From Cairo to Casablanca and beyond, millions of Arabs live in munatiq ‘ashwa’ia, or random areas. Informal developments continue to expand in response to state failure and incapacity. Arab governments should stop focusing on hyper-modern schemes and start empowering the poor for the creation of formal, legal neighborhoods with affordable housing. Read More


Damage Control
Rozina Ali

A political prisoner freed. An affidavit documenting police abuse. An audience with lawmakers. When Egyptians rose up in 2011, human rights campaigner Heba Morayef dared to hope that such incremental accomplishments were giving way to freedom and democracy. But the dream didn’t last for long. Read More


Is U.S. Policy in Syria Changing?
Rami G. Khouri

I was struck a few days ago when I read U.S. Secretary of State John Kerry’s statement in Riyadh, after talks with the Saudi Arabian leadership, that the United States had neither “the legal authority nor desire” to intervene in Syria.Read More


Gezi Park’s Soccer Fanatics
Sean David Hobbs

Protests in Gezi Park continue to be a powerful symbol against Turkish Prime Minister Recep Tayyip Erdogan and Erdogan’s Justice and Development Party. However, few outside of Turkey know that the “hooligan” soccer fans of Istanbul were instrumental in the first days of the Gezi Park occupation and protest. Read More


Egypt’s Lose-Lose Mentality
Magued Osman

Will Egypt’s political scene remain as violent and hollow as it is now? Instead of searching for a framework within which both sides can emerge as winners (if only relatively), each faction is striving to ensure that the other loses everything, even at the cost of emerging themselves from the battle empty-handed. Read More


Tunnel Vision
Zack Gold

Since June 2013,the Egyptian military has maintained its most effective operation yet against tunnel networks in the Sinai. Looking forward, though, it is unclear how long Egypt can sustain the current success in tunnel closures. Read More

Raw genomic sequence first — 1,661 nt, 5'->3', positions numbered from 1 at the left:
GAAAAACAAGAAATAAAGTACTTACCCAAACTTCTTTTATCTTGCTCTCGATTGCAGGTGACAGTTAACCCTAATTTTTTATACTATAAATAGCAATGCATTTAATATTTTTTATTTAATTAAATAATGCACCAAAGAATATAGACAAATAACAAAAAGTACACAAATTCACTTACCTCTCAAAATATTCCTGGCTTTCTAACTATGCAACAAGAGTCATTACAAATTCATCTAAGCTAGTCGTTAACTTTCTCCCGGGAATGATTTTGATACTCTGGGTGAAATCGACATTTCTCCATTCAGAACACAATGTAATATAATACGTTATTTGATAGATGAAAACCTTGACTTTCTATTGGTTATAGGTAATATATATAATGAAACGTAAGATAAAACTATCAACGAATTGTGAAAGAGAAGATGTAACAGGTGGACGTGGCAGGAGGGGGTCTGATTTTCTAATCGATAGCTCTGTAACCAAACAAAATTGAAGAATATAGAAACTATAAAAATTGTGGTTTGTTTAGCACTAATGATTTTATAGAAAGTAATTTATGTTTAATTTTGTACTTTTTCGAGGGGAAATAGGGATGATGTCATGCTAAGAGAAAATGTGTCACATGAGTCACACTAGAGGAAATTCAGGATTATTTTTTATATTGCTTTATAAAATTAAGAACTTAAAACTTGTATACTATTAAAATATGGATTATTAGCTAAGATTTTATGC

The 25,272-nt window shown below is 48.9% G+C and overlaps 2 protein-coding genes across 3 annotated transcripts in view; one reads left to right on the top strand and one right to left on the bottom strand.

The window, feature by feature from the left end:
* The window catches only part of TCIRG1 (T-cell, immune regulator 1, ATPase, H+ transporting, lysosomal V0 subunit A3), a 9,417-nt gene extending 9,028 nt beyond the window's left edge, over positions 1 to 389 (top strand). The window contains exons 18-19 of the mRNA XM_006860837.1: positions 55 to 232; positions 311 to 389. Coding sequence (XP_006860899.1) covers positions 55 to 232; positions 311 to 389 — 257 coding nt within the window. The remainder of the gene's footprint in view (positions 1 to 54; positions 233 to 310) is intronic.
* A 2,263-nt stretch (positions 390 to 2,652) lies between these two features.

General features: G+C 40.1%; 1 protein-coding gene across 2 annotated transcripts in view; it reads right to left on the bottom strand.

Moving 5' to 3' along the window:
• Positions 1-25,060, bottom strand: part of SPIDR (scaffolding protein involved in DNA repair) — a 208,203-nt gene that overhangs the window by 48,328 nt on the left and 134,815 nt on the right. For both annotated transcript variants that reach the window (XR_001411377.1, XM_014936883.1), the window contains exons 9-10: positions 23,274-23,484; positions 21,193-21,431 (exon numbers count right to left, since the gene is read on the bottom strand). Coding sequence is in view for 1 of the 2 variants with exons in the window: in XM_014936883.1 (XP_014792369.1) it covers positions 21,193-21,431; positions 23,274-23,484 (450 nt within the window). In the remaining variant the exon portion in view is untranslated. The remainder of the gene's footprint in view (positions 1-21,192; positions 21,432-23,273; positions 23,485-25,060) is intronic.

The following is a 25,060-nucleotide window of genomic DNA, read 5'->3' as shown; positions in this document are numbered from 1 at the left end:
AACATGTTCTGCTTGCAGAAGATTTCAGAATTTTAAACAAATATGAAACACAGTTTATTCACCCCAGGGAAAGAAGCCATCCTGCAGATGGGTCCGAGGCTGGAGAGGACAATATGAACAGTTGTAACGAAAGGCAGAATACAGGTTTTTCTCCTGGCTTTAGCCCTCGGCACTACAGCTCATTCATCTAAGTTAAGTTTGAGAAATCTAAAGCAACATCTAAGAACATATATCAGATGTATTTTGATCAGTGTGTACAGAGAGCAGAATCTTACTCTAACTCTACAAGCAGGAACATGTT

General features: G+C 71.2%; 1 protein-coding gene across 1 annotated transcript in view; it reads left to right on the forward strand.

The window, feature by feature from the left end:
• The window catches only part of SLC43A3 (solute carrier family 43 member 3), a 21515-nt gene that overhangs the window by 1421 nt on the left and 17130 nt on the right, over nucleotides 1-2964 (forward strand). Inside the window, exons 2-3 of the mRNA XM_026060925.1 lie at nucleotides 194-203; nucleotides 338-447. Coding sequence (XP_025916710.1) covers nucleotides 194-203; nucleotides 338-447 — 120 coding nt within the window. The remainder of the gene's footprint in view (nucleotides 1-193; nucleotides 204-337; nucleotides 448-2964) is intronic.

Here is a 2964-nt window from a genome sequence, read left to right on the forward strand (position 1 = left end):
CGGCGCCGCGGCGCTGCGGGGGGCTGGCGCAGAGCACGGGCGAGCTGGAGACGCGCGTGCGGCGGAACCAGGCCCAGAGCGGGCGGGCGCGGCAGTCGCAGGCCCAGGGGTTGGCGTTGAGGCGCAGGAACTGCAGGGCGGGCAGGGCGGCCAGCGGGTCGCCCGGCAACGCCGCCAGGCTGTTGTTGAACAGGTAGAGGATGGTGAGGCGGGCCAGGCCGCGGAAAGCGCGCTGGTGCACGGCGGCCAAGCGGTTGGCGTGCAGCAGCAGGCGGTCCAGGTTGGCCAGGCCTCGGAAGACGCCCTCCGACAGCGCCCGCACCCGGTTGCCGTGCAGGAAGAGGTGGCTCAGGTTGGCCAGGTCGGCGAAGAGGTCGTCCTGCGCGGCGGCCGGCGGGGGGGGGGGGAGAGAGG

Antiwar Movement Grapples with Syria
Danny Postel

What if progressives devoted just a fraction of the energy and effort that went into mobilizing against a U.S. military strike to the cause of bringing Syria’s nightmare to an end? Read More


Tunisia’s Politicians Play On
Fadil Aliriza

Recent headlines have heralded the demise of Tunisia’s governing Islamist party, Ennahda. In fact, this interpretation is misleading. Ennahda and its coalition partners committed to talks and an opposition-defined roadmap which enjoins the current government to resign three weeks from the beginning of discussions. Read More


In Yemen, Drones Aren’t a Policy
Nabeel Khoury

I recall the good old days in Yemen from 2004 to 2007—that is, relatively speaking. I was then the Deputy Chief of Mission at the U.S. Embassy in Sanaa, which pretty much enjoyed the run of the country. Sanaa is now classified as an unaccompanied post, meaning it is too dangerous for diplomats to bring families with them. Read More


Beauty of the Pleiades
Turki Al-Faisal

Arabs have the greatest respect for the faith and culture of Iranians, as well as the indelible Persian contribution to the marvels of Islamic society. But like all worthwhile achievements, Persia’s greatest masterpieces were the product of cooperation and education, of learning from and with people of other backgrounds. Read More


The Generals Rule Egypt Again
Rami G. Khouri

Egypt and its democratic aspirations have been grievously wounded by the swift and severe manner in which the armed forces evicted and jailed Morsi, arrested most of the leaders of the Muslim Brotherhood, killed hundreds of pro-Morsi demonstrators, and then started exerting pressure on the mass media to conform to the generals’ policies. Read More


Contested Syrian Identities
Tarek Osman